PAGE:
What should we do? Restart.



"Meet the Press"

What should we do? Restart. Build a new beginning for the center-left camp with a leadership that is willing to fight fearlessly against the Netanyahu's government of corruption and insanity. We should be bringing back hope for Israel.
This is what I said to Rina Mazliah in an interview for "Meet the Press"

Later on, Netanyahu made sure to respond on air by lying about what I said.

Netanyahu is the one who made sure to turn deceit into a synonym for politics.

From the British Mandate soldiers he saw as a child in Jerusalem, even though he wasn’t born then, through "the Arabs are voting en masse" even though they never did, to paranoid conspiracy theories about coups and revolution even though he appointed his cronies as gatekeepers – it's sad that what will remain from Netanayhu's 10 years is a
pile of lies and delusional press releases.

Such a liar has never served in such a senior position in Israel ever before.
On the other hand, what does a prime minister who has achieved nothing have to say to the citizens? nothing. Because there is nothing.


This week I stumbled across Amos Biderman's cartoon in Haaretz. Biderman is one of the sharpest political commentators out there, but this time I felt he must have gotten mixed up, so I tried to help him:




What do public housing, whom combined own as much as 70,000 apartments, due with the money they receive from the state? How do Amidar, Amigur, Halamish etc carry out their ever so crucial role?

Well, that my friends, is a secret.

These companies, publicly funded and in charge of perhaps one of the most important issues at hand, simply do not report what is being done with the finance they receive.

While some of these companies perform rheir duties in an impressive, admirable fashion despite the many obstacles presented before them, the media never fails to report more corruption and waste of resources that were meant to serve public housing: From Minister Uri Ariel who sold apartments from the public housing stock to political organizations to apartments unlawfully converted to holiday apartments.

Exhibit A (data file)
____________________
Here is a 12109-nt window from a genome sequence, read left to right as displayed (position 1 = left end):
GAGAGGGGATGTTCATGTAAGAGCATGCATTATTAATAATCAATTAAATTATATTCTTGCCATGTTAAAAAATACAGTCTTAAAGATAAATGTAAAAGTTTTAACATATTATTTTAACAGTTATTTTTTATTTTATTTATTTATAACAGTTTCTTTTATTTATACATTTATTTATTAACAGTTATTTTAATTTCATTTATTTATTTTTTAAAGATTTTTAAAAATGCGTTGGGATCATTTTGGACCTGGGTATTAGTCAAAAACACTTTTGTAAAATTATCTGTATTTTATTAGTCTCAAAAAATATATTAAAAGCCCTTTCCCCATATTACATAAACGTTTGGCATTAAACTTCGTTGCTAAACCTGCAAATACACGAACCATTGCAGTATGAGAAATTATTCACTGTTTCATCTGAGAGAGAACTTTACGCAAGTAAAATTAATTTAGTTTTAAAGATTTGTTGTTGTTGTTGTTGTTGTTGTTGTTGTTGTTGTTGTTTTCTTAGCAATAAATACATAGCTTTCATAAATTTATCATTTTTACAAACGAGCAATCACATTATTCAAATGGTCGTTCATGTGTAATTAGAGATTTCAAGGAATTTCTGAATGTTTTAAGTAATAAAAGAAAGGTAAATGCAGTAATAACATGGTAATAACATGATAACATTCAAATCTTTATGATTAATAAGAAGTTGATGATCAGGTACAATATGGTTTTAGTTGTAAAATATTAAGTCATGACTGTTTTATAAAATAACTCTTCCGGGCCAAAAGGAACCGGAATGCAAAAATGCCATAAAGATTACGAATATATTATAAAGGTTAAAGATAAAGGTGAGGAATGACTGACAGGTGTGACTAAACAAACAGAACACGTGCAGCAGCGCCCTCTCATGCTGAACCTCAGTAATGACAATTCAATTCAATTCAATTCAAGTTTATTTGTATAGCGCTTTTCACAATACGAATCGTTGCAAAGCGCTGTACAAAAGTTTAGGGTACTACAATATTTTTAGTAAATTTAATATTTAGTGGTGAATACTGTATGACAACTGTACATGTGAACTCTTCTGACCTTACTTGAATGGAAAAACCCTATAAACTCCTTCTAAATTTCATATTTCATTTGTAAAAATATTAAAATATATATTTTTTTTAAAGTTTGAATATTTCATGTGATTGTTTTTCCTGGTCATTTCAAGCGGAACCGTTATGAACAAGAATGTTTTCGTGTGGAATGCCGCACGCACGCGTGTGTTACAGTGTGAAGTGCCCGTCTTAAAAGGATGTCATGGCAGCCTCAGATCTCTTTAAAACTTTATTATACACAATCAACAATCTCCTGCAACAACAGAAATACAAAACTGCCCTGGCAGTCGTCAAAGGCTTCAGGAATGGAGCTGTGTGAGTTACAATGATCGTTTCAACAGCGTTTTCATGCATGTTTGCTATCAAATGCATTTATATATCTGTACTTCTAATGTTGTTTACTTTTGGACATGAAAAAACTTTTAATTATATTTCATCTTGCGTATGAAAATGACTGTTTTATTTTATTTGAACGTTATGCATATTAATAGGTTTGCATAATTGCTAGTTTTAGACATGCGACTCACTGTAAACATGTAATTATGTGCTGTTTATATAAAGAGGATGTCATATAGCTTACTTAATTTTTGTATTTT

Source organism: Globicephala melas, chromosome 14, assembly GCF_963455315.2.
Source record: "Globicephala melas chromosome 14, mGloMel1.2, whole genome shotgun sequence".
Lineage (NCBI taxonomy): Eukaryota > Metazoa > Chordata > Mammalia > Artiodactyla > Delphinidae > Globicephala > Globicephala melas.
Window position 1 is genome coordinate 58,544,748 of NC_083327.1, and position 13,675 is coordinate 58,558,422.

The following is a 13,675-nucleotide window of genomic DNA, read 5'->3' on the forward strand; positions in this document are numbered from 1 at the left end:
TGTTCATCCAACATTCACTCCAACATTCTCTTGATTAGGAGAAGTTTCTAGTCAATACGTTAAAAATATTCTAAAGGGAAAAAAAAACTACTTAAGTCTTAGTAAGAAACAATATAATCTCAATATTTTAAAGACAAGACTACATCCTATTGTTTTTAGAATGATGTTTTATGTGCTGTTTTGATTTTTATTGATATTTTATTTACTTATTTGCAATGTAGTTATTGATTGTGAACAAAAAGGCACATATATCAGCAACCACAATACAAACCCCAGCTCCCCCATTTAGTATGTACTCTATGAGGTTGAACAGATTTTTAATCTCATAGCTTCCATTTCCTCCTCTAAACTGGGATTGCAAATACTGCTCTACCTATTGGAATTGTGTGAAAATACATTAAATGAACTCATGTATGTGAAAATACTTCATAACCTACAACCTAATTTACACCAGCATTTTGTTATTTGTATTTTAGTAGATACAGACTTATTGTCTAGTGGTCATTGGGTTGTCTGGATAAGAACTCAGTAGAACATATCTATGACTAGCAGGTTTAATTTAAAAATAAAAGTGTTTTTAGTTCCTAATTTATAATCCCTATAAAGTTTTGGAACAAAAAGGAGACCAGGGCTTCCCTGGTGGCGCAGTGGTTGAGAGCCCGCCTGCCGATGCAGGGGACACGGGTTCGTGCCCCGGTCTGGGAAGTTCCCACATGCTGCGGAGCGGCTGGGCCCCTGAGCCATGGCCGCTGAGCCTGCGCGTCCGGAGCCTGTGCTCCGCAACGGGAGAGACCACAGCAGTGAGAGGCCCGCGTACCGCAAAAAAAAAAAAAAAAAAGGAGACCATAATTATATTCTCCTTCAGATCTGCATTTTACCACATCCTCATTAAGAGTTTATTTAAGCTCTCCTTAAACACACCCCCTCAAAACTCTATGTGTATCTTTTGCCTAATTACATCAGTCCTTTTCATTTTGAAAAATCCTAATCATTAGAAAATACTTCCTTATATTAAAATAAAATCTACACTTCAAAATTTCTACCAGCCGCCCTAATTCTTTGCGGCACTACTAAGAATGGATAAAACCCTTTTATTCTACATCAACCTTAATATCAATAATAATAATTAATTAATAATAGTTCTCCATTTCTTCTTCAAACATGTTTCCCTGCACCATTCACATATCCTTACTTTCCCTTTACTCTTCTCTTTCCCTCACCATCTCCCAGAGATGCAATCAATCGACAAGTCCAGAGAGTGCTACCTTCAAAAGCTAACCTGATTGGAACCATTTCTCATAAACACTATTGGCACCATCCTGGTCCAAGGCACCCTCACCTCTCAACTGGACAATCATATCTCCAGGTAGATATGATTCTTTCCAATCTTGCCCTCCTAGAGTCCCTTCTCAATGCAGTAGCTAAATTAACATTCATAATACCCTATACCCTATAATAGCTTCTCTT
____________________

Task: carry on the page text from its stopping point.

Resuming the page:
All of this is happening at the expense of families who cant afford to put a mere roof over their heads. Tens of thousands of households for whom, without public housing, there is no hope of a normal life. No chance at maintaing a regular job, no chance of building a new future or emerging from the cycle of poverty.

Public housing is tumbling down, and one the main reasons is the cloak of secrecy under which these companies carry out their businesses.

In a recent discussion at the Transparency committee, I asked these companies for one simple thing: Give the public the information it needs (and you hide) to understand what it is that's being done with its money. This is the only way by which we can create efficient supervision, which will in turn force said companies to better their work and make sure our money is well attended to, in order to allow our money be invested in public housing – nothing else.

Today, these companies do not report what is done with our money. They do not publicize their communications or auctions – for instance, which contractors were hired (by public money, our money), who provided what services (again, our money) and which maintenance companies were contacted – including such that sometimes leave apartments unfit for living (despite, again, paying with our money).

Why won't they publish this information despite the money belonging to all of us? And who supervises them if everything is done in the dark, in secrecy?

The answer is: no one. Between the National company authority in charge and the ministry of housing to which they are subordinated, no one really wants to decide anything: everyone just let accountability roll.

By the way, public housings companies are merely the tip of the iceberg: Governmental companies, where no less than NIS 67 billion of our taxpayers money in in play – do not report on its usage. Imagine what will happen when all of these companies' budgets are exposed.

Look what happens when I ask, near the end of the discussion, that housing companies publish their communications:


Only in a government that does not care whatsoever about abiding the law can the person in charge of enforcing the law against illegal building, live in an illegal settlement.

When Bibi talks about equal enforcement, what he really means is – those who serve me politically are free to do as they please. All the rest – I will fight you bitterly. No holding back. And without considering the national interest.
I wrote to the Finance Minister Cahlon and demanded he suspend Avi Cohen from office until he decides if he supports building laws in Israel or not. If we had a functioning government, he would have been tried long ago.

You're invited to listen to an interview on the subject with Yael Dan and read more in Haim Levnison's and Or Kashti's articles in Haaretz by pressing the photo below.



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